John Lewis is recalling a number of its own-brand Leckford, Jurassic Garden and plain cotton baby sleeping bags, sold between February and November 2020.
John Lewis says that there is a 'risk relating to the popper fastening on these sleeping bags that may pose a choking hazard'.
If you suspect you have one of the recalled sleeping bags, stop using it immediately. You will be able to return it to John Lewis as of Wednesday 2 December and receive a full refund.
Below is a list of baby sleeping bags and specific product codes being recalled.
Find out if your sleeping bag is being recalled by checking the product code printed on the product care label sewn into the side seam. If it matches one of the codes below, stop using it immediately.
If you are unsure if the sleeping bag you have is one of the recalled products, you should also stop using it and contact John Lewis as soon as possible on 01698 545 160.
This line should be open between 9:00 to 18:00 Monday to Friday, 10:00 to 18:00 on Saturday and 11:00 to 18:00 on Sunday.
A spokesperson for John Lewis also told us it is currently in the process of contacting customers who bought one of the recalled products to arrange a full refund, and apologised for the concern that this product recall will cause its customers.
But don't wait to be contacted. If you think you have one of the affected baby sleeping bags, it's vital you check it yourself before using it again.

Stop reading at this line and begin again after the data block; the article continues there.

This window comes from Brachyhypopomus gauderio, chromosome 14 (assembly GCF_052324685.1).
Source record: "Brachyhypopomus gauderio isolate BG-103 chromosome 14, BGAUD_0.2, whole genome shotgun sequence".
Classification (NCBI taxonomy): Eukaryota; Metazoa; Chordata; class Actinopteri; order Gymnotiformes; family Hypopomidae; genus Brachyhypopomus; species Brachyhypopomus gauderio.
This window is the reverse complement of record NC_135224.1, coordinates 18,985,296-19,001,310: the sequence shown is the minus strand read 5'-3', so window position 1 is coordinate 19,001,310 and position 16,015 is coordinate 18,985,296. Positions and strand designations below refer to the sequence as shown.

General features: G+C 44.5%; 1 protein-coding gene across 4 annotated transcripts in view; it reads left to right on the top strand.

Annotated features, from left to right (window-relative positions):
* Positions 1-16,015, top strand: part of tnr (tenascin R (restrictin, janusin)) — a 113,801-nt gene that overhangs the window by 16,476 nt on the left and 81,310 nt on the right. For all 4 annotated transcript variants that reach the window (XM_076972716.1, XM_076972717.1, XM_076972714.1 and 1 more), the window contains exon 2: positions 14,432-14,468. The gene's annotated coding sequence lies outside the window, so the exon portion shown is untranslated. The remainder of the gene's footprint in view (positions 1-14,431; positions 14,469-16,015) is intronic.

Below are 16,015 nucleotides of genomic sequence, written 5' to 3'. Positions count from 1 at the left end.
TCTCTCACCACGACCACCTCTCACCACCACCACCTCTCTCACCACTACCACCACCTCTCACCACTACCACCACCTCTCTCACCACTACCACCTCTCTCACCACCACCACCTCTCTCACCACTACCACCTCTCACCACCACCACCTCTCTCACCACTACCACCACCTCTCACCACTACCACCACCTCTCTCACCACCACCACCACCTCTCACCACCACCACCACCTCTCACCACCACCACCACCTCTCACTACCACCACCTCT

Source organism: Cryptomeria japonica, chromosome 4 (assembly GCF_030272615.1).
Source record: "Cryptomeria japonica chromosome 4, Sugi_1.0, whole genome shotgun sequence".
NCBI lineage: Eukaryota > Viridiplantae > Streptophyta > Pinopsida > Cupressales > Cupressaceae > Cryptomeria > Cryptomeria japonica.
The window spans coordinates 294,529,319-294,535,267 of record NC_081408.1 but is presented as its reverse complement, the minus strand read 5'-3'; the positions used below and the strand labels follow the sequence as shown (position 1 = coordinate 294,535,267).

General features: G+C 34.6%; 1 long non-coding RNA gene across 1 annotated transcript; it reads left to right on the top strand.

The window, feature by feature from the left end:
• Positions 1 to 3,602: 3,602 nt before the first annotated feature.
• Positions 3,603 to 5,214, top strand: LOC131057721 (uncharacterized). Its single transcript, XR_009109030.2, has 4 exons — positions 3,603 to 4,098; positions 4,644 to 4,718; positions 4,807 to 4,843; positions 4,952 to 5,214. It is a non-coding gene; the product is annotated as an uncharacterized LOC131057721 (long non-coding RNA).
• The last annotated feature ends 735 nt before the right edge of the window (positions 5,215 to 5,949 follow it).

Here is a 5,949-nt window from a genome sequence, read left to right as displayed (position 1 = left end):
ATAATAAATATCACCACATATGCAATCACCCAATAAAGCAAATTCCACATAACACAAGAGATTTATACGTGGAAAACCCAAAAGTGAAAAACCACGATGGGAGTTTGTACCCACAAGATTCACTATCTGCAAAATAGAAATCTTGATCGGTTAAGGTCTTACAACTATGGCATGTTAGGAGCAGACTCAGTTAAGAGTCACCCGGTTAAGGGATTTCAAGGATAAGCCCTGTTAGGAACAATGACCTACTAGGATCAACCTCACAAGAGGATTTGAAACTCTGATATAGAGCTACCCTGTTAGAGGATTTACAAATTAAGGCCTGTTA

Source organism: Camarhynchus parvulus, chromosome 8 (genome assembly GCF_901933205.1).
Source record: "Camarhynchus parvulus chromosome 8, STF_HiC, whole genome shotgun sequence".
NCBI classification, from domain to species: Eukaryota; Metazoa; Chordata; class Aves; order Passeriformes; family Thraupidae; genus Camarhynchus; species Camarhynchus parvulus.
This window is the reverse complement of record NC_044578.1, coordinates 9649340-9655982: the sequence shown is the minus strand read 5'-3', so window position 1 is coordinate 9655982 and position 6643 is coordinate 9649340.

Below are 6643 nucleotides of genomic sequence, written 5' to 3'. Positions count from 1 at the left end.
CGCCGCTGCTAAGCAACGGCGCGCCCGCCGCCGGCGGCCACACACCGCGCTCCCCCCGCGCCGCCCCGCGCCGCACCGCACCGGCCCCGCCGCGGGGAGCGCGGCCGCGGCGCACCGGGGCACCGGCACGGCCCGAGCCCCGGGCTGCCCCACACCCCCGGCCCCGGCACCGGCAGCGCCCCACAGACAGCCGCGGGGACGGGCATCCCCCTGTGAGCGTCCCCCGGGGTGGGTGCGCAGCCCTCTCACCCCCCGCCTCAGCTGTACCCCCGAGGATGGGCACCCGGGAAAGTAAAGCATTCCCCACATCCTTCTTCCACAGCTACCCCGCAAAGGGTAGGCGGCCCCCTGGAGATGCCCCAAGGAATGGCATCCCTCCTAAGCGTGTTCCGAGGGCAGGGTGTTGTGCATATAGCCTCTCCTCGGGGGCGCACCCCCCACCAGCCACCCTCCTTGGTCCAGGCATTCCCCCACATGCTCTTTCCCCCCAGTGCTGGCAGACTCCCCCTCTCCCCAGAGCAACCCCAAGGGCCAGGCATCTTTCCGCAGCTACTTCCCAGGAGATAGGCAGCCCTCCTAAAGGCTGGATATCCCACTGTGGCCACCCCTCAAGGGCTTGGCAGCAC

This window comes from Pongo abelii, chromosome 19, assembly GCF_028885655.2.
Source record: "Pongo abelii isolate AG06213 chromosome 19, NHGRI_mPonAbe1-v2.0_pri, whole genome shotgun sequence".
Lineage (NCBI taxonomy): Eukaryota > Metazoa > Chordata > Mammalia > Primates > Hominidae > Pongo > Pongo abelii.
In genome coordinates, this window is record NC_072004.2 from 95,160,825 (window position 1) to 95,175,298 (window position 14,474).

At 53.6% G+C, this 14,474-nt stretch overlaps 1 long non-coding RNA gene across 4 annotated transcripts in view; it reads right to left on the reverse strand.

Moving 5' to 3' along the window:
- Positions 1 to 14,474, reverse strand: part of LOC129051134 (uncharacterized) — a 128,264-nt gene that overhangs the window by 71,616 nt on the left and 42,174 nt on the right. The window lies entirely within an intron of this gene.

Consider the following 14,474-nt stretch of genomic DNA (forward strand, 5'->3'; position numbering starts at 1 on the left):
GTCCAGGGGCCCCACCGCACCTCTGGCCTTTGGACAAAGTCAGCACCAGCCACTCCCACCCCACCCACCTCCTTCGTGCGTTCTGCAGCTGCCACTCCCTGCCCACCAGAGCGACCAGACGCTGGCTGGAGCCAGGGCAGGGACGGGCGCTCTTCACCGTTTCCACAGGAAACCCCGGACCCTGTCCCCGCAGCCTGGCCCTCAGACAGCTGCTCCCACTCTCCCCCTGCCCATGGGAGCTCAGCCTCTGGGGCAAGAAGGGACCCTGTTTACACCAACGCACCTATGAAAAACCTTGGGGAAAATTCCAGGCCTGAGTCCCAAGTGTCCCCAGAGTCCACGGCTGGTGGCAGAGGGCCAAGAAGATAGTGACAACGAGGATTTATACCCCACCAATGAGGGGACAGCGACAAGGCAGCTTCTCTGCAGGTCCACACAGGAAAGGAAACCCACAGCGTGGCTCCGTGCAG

Product codes: 33026530, 33026531, 33026532, 33026469, 33026470, 33026471
Product codes: 33026110, 33026111, 33026112, 33026527, 33026528, 33026529, 33026472, 33026473, 33026474
Product codes: 33026107, 33026108, 33026109
Product codes: 33026521, 33026522, 33026523, 33026423, 33026452, 33026453
Product codes: 33026479, 33026478, 33026477, 33026465, 33026463, 33026464
One of the three safe sleeping bags came from John Lewis.
All nine of the baby sleeping bags we bought from sellers listing through online marketplaces AliExpress, Amazon Marketplace, eBay, Etsy and Wish failed to pass our safety tests.
The safety problems uncovered included neck openings that are too wide, which could lead to a baby slipping down into the bag and suffocating.
We also found inaccurate tog ratings that could lead to a baby seriously overheating, which can be a cause of SIDS (Sudden Infant Death Syndrome). Many bags simply didn't provide key safety information in the instructions.
Watch our video revealing four examples of sleeping bags being sold online that could put your baby at risk.